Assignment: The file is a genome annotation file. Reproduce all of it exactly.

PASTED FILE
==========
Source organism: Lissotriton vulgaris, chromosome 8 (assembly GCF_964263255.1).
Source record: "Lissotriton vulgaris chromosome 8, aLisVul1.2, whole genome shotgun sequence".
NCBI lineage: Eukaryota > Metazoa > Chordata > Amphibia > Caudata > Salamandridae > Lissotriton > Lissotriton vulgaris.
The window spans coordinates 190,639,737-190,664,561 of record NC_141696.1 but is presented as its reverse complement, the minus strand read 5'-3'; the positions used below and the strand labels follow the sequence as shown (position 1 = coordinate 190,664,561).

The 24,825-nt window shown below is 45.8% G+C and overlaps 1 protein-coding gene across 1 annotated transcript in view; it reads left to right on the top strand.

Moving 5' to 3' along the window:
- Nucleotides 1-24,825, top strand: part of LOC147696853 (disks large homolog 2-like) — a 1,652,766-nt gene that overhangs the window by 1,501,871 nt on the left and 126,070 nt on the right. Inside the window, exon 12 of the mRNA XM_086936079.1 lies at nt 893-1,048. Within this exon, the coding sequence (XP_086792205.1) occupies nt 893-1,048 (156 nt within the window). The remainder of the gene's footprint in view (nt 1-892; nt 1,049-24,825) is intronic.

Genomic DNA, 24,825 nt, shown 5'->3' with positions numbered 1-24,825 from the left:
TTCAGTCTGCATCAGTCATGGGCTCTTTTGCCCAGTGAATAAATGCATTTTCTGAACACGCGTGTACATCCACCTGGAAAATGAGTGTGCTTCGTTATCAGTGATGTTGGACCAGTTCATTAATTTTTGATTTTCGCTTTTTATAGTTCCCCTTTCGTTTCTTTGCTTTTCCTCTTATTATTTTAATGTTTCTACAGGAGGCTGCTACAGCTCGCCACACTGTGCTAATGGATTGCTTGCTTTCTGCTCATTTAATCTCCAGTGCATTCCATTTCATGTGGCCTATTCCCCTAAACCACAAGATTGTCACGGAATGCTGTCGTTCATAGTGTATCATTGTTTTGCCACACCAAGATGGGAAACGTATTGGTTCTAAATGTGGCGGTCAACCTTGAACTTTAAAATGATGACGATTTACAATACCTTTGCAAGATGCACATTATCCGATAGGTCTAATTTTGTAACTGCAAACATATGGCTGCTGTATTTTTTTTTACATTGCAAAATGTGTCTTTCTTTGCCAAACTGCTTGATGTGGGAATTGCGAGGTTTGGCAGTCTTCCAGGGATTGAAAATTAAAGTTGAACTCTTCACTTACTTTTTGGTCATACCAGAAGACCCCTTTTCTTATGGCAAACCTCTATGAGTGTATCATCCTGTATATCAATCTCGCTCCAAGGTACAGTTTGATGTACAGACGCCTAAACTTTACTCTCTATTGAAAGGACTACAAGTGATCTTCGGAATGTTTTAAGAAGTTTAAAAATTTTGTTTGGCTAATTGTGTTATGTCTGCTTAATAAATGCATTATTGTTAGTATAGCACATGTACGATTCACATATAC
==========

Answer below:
Source organism: Lissotriton vulgaris, chromosome 8 (assembly GCF_964263255.1).
Source record: "Lissotriton vulgaris chromosome 8, aLisVul1.2, whole genome shotgun sequence".
NCBI lineage: Eukaryota > Metazoa > Chordata > Amphibia > Caudata > Salamandridae > Lissotriton > Lissotriton vulgaris.
The window spans coordinates 190,639,737-190,664,561 of record NC_141696.1 but is presented as its reverse complement, the minus strand read 5'-3'; the positions used below and the strand labels follow the sequence as shown (position 1 = coordinate 190,664,561).

The 24,825-nt window shown below is 45.8% G+C and overlaps 1 protein-coding gene across 1 annotated transcript in view; it reads left to right on the top strand.

Moving 5' to 3' along the window:
- Nucleotides 1-24,825, top strand: part of LOC147696853 (disks large homolog 2-like) — a 1,652,766-nt gene that overhangs the window by 1,501,871 nt on the left and 126,070 nt on the right. Inside the window, exon 12 of the mRNA XM_086936079.1 lies at nt 893-1,048. Within this exon, the coding sequence (XP_086792205.1) occupies nt 893-1,048 (156 nt within the window). The remainder of the gene's footprint in view (nt 1-892; nt 1,049-24,825) is intronic.

Genomic DNA, 24,825 nt, shown 5'->3' with positions numbered 1-24,825 from the left:
TTCAGTCTGCATCAGTCATGGGCTCTTTTGCCCAGTGAATAAATGCATTTTCTGAACACGCGTGTACATCCACCTGGAAAATGAGTGTGCTTCGTTATCAGTGATGTTGGACCAGTTCATTAATTTTTGATTTTCGCTTTTTATAGTTCCCCTTTCGTTTCTTTGCTTTTCCTCTTATTATTTTAATGTTTCTACAGGAGGCTGCTACAGCTCGCCACACTGTGCTAATGGATTGCTTGCTTTCTGCTCATTTAATCTCCAGTGCATTCCATTTCATGTGGCCTATTCCCCTAAACCACAAGATTGTCACGGAATGCTGTCGTTCATAGTGTATCATTGTTTTGCCACACCAAGATGGGAAACGTATTGGTTCTAAATGTGGCGGTCAACCTTGAACTTTAAAATGATGACGATTTACAATACCTTTGCAAGATGCACATTATCCGATAGGTCTAATTTTGTAACTGCAAACATATGGCTGCTGTATTTTTTTTTACATTGCAAAATGTGTCTTTCTTTGCCAAACTGCTTGATGTGGGAATTGCGAGGTTTGGCAGTCTTCCAGGGATTGAAAATTAAAGTTGAACTCTTCACTTACTTTTTGGTCATACCAGAAGACCCCTTTTCTTATGGCAAACCTCTATGAGTGTATCATCCTGTATATCAATCTCGCTCCAAGGTACAGTTTGATGTACAGACGCCTAAACTTTACTCTCTATTGAAAGGACTACAAGTGATCTTCGGAATGTTTTAAGAAGTTTAAAAATTTTGTTTGGCTAATTGTGTTATGTCTGCTTAATAAATGCATTATTGTTAGTATAGCACATGTACGATTCACATATAC